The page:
To ensure equitable access to ongoing support and self-management resources, all those who have had a stroke or TIA should be provided with high quality, tailored information at the point of discharge from outpatient clinic, emergency department or hospital and be followed up as soon after discharge as possible and thereafter, as indicated by the individual's needs, by a community stroke nurse or other stroke specialist healthcare professional to provide further specialist advice and support.
Everyone with residual difficulties following a stroke on discharge from hospital should be provided with a documented plan for community rehabilitation and self-management support.
In addition, everyone who has experienced a stroke should receive a review by a stroke specialist health care professional within six months of their event.
11.1.5 Key interventions delivered by a progressive stroke rehabilitation service
Many aspects of stroke rehabilitation require a tiered approach whereby aspects of care are the responsibility of the whole interdisciplinary team with specialists within the team focusing on more complex presentations. Each stroke rehabilitation network should have clearly defined pathways about how these services are provided.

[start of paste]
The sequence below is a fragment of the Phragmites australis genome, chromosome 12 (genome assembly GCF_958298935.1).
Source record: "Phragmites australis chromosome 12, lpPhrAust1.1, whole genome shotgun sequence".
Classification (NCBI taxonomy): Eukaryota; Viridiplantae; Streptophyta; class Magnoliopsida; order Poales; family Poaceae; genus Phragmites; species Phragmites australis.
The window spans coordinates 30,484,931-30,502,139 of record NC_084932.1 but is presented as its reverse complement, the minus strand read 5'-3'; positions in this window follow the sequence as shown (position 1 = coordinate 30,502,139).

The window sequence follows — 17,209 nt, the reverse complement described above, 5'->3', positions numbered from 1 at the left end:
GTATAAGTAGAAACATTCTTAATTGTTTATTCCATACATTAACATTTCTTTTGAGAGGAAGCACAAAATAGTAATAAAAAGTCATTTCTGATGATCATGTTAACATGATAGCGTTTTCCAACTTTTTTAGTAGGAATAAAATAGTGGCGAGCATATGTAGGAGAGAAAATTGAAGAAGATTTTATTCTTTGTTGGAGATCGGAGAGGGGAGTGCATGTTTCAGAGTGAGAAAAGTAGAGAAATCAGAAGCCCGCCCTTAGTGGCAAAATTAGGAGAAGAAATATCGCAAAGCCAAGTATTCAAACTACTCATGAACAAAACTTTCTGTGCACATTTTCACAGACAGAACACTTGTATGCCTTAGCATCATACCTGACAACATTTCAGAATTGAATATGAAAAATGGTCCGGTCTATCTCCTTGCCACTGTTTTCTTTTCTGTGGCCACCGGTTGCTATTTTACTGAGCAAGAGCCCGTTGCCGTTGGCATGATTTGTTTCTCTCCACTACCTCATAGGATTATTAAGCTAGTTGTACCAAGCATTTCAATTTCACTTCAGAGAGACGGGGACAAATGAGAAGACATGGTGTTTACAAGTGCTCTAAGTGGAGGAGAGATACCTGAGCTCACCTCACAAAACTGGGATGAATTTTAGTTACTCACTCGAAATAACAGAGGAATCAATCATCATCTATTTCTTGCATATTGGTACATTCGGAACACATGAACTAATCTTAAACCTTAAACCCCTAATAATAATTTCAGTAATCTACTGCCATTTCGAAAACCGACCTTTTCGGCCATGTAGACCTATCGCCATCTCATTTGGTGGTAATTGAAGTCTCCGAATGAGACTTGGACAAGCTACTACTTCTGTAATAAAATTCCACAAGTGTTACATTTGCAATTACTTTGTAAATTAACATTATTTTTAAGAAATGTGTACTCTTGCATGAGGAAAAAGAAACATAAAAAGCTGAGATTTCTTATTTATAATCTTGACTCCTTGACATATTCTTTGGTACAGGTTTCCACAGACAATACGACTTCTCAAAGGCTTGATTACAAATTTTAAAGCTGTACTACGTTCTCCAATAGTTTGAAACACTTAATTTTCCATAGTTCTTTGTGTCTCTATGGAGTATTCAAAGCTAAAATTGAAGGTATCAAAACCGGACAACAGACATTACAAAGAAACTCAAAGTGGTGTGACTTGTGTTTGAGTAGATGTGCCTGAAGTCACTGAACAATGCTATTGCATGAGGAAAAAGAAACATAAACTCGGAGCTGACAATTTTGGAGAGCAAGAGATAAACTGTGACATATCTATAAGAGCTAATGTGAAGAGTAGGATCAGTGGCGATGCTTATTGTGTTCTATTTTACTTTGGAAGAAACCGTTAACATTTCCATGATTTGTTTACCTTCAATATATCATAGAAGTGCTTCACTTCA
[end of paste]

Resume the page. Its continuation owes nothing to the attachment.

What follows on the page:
Activities of Daily Living
Activities of daily living (ADL) include personal activities, e.g., washing and dressing; domestic activities, e.g., cooking and housework, and extended activities, e.g., work, driving and leisure. People experiencing difficulty with ADLs should be seen by an occupational therapist for assessment and the implementation of a personalised intervention programme. Evidence supports continued ADL training from occupational therapy and interventions can include direct training in an activity, training in adapted methods of performing an activity and the training in the use of adaptive equipment, assistive technology and environmental adaptation to maintain independence.